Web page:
The first decade in the 21st century unleashed a torrent of horror, from the rise and fall of the “torture porn” subgenre sparked by international turmoil to rapid advances in technology that widened the scope of filmmaking and connected global markets. Found footage horror resonated with audiences in a major way with entries like REC and Paranormal Activity, and zombies felt dangerous again with films like 28 Days Later and the Dawn of the Dead remake. But not as dangerous as the way of extreme horror films both stateside and internationally with films like the Saw franchise, The Strangers, Wolf Creek, Inside, High Tension, Eden Lake, and more. In short, the decade was tremendous in selection for just about every aspect and sub-genre of horror. This means that there’s still a ton of great horror movies that have slipped through the cracks waiting to still be discovered, and here’s 10 of the decade’s best that you might have missed.
The Baby’s Room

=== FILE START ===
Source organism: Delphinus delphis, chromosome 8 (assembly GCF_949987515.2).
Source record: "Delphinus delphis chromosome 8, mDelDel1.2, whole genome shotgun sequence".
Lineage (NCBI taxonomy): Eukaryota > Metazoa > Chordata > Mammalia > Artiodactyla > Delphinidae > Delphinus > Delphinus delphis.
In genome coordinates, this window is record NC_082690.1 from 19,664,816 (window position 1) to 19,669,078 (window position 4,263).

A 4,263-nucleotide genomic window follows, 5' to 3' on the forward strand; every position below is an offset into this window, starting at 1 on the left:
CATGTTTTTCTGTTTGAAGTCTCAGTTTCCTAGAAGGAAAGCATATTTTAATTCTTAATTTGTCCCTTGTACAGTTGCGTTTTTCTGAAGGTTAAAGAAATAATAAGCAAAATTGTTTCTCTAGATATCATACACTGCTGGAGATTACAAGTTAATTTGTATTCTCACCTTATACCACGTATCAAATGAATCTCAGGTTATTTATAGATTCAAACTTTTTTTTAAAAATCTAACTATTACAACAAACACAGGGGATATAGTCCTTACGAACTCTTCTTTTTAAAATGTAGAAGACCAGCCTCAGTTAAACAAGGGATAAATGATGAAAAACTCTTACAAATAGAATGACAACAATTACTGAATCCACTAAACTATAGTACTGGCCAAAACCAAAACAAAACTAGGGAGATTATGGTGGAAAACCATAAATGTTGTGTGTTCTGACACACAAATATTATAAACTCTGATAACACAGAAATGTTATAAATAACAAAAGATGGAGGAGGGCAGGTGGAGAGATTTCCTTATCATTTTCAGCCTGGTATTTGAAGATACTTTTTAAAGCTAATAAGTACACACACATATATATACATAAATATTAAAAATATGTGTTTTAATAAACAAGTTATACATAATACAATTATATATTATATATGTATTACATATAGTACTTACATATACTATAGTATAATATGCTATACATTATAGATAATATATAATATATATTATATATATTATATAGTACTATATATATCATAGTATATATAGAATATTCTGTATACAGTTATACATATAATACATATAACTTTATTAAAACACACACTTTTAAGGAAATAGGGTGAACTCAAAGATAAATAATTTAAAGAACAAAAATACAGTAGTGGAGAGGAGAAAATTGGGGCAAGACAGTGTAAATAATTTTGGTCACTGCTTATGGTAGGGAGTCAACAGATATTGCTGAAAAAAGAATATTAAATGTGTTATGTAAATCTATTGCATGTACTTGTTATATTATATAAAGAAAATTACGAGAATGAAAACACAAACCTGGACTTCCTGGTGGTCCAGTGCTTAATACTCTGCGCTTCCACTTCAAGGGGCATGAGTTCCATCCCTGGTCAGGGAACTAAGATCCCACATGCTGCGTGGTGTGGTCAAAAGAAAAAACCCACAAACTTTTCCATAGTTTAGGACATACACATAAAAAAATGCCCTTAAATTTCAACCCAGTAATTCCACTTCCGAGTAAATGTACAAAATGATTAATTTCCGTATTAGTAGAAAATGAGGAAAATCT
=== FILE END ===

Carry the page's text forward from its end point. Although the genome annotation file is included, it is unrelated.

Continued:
The plot is simple; a young couple moves into an old house with their baby and soon begin hearing voices on the baby monitor at night. But being that this was co-written and directed by Alex de la Iglesia (The Day of the Beast, Witching and Bitching), this is less straightforward haunted house fare than you’d expect. A study of paranoia and tension, The Baby’s Room is even more surprising in that it’s a made for TV movie, which is also why it likely slipped under the radar. An entry in the Spanish horror TV series Historia paras no dormir, The Baby’s Room didn’t get much notice stateside, occasionally popping up on streaming services and getting a DVD release with the other episodes, titled 6 Films To Keep You Awake, but it’s worth seeking out.
This Finnish period horror follows two brothers, Knut and Eerik, on their quest to mark the border between Finland and Russia after a 25-year war between the countries has finally ended. In their journey they come upon a village set in a swamp, with a mysterious sauna that they hope to use to cleanse away their sins of war. Full confession; I still don’t know that I fully grasp everything presented in Sauna. It’s abstract and non-linear in narrative, and explores the toll of guilt in a unique way. But it’s haunting in atmosphere and offers some of the most stunning cinematography.